Nearby: The Caves of Diros were once believed to be a gateway to the Underworld, and boat trips to explore its vast subterranean reveal exactly why.
Tainaron Blue by George Messaritakis
Tainaron Blue, near Vathia
The setting is the star here. A blockish 19th-century tower peers aloofly over the waters of the Messinan Gulf, with rooms whittled into its narrow confines. What were mostly ruins have been sensitively restored. While the tower has just three rooms, they have been cleverly adapted, with stone buttresses turned into a bunk-style bed in the junior suite, while the loftier master bedroom soaks up fine views from above. The infinity pool and decking below let you bob in the water and watch the tides drift by as chef George Samoilis dishes up Maniot cuisine on the deck: think salted ‘sliglino’ ham and sweet diples (baked dough dipped in honey). Heaven.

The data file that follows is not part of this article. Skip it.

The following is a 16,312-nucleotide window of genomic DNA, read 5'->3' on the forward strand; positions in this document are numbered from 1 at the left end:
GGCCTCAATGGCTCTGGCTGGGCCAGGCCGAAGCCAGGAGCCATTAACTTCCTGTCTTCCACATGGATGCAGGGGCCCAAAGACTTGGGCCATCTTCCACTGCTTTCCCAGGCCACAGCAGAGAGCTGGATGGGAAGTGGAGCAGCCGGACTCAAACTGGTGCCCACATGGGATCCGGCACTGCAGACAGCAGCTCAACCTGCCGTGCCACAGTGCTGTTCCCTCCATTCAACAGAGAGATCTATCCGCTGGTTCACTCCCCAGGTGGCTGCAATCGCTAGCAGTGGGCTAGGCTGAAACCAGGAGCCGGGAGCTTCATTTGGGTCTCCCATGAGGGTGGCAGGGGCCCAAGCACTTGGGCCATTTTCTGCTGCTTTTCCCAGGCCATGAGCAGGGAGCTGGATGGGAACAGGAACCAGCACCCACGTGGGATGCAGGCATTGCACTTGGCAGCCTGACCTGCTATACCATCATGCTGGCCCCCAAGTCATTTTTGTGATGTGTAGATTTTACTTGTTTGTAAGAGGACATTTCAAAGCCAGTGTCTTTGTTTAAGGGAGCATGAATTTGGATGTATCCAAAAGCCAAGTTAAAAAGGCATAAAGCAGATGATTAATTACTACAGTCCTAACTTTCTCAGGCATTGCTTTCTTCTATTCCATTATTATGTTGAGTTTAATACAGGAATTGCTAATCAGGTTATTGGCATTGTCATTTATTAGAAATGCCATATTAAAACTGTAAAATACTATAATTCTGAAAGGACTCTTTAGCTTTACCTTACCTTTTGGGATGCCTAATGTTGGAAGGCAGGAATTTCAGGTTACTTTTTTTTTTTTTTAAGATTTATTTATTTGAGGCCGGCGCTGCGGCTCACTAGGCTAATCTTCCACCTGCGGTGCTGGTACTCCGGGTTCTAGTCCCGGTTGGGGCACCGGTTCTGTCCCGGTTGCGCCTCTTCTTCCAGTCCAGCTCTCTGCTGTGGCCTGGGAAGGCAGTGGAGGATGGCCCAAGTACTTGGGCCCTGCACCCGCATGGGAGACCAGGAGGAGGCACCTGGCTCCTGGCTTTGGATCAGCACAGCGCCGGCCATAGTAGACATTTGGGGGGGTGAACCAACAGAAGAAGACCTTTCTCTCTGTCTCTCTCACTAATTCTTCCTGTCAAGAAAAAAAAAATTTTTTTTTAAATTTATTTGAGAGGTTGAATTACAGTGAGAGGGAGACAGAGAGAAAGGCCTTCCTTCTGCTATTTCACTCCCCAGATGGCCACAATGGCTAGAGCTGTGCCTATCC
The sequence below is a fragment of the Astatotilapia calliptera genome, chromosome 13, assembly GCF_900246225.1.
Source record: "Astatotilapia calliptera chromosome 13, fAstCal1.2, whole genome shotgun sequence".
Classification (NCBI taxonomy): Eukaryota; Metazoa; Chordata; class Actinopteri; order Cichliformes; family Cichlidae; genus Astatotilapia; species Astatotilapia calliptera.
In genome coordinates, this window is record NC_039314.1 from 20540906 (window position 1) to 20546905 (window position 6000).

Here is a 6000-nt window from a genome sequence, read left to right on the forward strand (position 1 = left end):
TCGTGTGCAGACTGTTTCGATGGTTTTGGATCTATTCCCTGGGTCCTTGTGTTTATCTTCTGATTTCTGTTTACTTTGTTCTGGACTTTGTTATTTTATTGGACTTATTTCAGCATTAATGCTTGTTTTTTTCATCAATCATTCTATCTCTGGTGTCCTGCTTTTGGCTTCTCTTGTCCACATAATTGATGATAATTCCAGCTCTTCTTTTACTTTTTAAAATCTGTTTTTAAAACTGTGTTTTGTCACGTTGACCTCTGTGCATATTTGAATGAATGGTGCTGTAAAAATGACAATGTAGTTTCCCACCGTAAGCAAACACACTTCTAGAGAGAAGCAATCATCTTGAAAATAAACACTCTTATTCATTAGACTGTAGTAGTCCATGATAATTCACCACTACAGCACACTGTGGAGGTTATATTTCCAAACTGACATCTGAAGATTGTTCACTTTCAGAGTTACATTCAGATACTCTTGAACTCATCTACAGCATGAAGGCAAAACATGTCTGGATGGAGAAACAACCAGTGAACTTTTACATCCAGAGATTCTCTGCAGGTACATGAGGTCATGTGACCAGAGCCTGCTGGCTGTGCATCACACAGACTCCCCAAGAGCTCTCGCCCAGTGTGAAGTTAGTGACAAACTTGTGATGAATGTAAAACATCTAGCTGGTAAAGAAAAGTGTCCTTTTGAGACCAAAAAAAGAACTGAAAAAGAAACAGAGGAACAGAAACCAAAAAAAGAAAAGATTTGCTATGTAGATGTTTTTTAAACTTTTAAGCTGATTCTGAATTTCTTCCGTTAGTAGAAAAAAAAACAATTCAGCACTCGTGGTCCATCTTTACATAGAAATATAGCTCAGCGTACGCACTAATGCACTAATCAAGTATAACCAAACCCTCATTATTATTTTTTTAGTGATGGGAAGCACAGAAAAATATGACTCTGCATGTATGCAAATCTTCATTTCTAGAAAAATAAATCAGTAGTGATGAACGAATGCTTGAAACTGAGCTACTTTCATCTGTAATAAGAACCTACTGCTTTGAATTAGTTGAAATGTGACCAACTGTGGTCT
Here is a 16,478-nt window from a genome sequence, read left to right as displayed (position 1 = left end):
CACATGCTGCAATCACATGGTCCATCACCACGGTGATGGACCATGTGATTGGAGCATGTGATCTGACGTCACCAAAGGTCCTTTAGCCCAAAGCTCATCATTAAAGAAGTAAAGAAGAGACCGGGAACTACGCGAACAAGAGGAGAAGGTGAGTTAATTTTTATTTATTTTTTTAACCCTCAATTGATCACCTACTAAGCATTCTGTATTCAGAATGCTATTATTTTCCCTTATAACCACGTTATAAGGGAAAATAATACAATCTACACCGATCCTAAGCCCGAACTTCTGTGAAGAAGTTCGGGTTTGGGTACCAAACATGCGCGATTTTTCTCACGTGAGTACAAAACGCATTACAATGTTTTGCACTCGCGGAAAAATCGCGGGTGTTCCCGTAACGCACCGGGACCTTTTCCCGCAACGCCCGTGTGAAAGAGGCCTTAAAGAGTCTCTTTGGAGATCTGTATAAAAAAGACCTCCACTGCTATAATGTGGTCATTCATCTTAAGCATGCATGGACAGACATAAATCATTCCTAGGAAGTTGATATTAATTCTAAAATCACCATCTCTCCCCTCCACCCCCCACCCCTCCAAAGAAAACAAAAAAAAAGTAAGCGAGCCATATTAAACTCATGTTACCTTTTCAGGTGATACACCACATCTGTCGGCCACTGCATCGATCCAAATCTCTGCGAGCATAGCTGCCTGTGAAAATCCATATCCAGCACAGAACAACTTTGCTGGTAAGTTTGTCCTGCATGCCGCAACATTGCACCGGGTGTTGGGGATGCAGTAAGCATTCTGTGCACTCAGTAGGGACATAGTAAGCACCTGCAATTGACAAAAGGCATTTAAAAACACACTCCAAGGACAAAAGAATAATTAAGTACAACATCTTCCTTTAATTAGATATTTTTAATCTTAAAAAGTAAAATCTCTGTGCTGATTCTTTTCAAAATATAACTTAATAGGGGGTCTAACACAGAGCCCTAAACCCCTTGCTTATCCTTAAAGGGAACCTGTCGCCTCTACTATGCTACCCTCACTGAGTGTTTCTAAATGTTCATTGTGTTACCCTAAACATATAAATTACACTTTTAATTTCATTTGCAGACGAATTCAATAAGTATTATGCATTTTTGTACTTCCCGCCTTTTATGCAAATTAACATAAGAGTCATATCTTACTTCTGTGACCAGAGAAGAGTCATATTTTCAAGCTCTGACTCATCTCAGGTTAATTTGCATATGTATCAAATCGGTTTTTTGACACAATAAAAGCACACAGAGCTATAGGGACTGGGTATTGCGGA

Nearby: The 18th-century tower houses of Vathia were due to be redeveloped a while back but instead remain a ghostly relic, with few people still living there.
Patrick & Joan Leigh Fermor House by Leonidas Kourgiantakis
Patrick & Joan Leigh Fermor House, Kardamyli
No, it’s not a tower house but rather the home of the celebrated late travel writer, Patrick “Paddy” Leigh Fermor, who settled on the edge of Kardamyli in the 1960s. Many in the village still remember the man known locally as “Michaelis”, after a pseudonym he adopted in the Second World War when posing as a shepherd to capture a German general. It’s one of many wild stories. His beautiful home, now managed by the Benaki Museum, is filled with relics of his travels and can be rented for stays between June and August.
Nearby: Mourtzinos Tower, in the old town of Kardamyli, is a well-preserved tower house that tells the history of the clans and how they lived.
For more information on Mani, or to book a Grecian vacation, please contact Quintessentially Travel.